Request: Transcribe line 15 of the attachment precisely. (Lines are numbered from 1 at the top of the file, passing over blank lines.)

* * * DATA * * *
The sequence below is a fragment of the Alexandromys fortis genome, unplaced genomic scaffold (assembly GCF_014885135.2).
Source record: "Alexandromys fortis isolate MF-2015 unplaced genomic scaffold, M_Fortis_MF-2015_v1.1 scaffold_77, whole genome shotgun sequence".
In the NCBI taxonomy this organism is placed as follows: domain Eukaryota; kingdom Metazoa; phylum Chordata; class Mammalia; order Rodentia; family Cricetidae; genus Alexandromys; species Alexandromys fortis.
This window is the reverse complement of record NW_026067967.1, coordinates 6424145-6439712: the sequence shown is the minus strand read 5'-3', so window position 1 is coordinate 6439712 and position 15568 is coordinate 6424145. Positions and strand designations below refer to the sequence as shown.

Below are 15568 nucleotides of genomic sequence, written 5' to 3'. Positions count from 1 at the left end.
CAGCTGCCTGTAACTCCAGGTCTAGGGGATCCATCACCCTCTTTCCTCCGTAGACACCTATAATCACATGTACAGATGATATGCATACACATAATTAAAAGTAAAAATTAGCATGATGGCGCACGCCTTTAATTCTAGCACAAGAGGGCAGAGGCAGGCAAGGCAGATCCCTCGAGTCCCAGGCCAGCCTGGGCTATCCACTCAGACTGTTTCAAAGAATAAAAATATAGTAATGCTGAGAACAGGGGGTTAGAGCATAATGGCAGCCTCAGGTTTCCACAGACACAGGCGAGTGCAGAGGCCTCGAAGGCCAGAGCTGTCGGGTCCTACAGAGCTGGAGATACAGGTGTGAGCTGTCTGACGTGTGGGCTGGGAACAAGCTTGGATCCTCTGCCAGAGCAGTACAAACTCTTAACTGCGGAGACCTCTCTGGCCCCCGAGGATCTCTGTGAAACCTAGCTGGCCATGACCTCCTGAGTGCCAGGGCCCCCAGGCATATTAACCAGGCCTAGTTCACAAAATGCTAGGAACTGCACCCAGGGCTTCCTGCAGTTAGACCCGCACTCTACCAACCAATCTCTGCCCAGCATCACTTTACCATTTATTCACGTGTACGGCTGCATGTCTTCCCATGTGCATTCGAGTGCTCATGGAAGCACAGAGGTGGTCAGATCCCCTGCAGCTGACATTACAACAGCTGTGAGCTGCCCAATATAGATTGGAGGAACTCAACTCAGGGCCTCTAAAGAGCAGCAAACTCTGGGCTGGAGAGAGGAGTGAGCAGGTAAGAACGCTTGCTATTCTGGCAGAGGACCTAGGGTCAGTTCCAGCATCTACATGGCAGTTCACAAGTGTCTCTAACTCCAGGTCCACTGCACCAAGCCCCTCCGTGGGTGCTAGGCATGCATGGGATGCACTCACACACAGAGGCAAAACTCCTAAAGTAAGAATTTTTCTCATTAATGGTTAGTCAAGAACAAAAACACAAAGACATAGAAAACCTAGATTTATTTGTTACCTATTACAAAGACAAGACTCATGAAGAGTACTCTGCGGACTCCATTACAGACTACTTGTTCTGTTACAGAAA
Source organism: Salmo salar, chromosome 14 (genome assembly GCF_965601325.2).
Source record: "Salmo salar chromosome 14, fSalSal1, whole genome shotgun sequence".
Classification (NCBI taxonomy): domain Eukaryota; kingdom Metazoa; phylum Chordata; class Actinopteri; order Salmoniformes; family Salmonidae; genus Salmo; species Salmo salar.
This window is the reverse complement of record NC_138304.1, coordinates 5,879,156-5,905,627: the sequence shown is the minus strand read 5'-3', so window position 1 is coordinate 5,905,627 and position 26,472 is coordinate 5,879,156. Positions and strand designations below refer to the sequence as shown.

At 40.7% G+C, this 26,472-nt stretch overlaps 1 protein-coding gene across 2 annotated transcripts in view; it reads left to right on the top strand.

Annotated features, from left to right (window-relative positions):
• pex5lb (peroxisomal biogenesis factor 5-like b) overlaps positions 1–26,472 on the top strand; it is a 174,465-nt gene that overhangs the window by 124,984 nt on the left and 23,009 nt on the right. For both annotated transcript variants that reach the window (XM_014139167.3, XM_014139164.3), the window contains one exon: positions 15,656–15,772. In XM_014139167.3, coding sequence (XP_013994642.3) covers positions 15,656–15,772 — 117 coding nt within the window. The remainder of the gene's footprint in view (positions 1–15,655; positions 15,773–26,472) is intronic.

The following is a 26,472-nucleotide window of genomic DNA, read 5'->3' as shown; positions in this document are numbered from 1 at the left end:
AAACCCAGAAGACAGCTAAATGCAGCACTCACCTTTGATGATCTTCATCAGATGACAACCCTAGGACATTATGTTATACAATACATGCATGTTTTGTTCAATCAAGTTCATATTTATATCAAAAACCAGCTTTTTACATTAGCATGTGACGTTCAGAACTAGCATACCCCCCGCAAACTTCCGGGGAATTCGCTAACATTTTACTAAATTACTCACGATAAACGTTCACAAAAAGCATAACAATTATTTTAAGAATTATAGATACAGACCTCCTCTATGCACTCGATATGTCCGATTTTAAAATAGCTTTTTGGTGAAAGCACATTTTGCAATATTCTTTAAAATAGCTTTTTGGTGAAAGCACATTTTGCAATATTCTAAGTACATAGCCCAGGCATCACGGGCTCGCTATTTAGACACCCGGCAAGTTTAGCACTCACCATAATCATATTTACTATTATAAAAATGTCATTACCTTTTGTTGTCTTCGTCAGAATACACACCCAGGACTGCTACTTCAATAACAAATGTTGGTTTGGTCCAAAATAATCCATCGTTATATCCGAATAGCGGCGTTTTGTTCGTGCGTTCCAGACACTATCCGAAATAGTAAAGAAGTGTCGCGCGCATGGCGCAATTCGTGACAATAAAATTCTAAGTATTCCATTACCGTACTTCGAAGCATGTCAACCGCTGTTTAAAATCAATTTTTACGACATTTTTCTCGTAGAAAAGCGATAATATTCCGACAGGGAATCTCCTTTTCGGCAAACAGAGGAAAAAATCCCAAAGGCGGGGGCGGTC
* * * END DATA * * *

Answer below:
AAACCCAGAAGACAGCTAAATGCAGCACTCACCTTTGATGATCTTCATCAGATGACAACCCTAGGACATTATGTTATACAATACATGCATGTTTTGTTCAATCAAGTTCATATTTATATCAAAAACCAGCTTTTTACATTAGCATGTGACGTTCAGAACTAGCATACCCCCCGCAAACTTCCGGGGAATTCGCTAACATTTTACTAAATTACTCACGATAAACGTTCACAAAAAGCATAACAATTATTTTAAGAATTATAGATACAGACCTCCTCTATGCACTCGATATGTCCGATTTTAAAATAGCTTTTTGGTGAAAGCACATTTTGCAATATTCTTTAAAATAGCTTTTTGGTGAAAGCACATTTTGCAATATTCTAAGTACATAGCCCAGGCATCACGGGCTCGCTATTTAGACACCCGGCAAGTTTAGCACTCACCATAATCATATTTACTATTATAAAAATGTCATTACCTTTTGTTGTCTTCGTCAGAATACACACCCAGGACTGCTACTTCAATAACAAATGTTGGTTTGGTCCAAAATAATCCATCGTTATATCCGAATAGCGGCGTTTTGTTCGTGCGTTCCAGACACTATCCGAAATAGTAAAGAAGTGTCGCGCGCATGGCGCAATTCGTGACAATAAAATTCTAAGTATTCCATTACCGTACTTCGAAGCATGTCAACCGCTGTTTAAAATCAATTTTTACGACATTTTTCTCGTAGAAAAGCGATAATATTCCGACAGGGAATCTCCTTTTCGGCAAACAGAGGAAAAAATCCCAAAGGCGGGGGCGGTC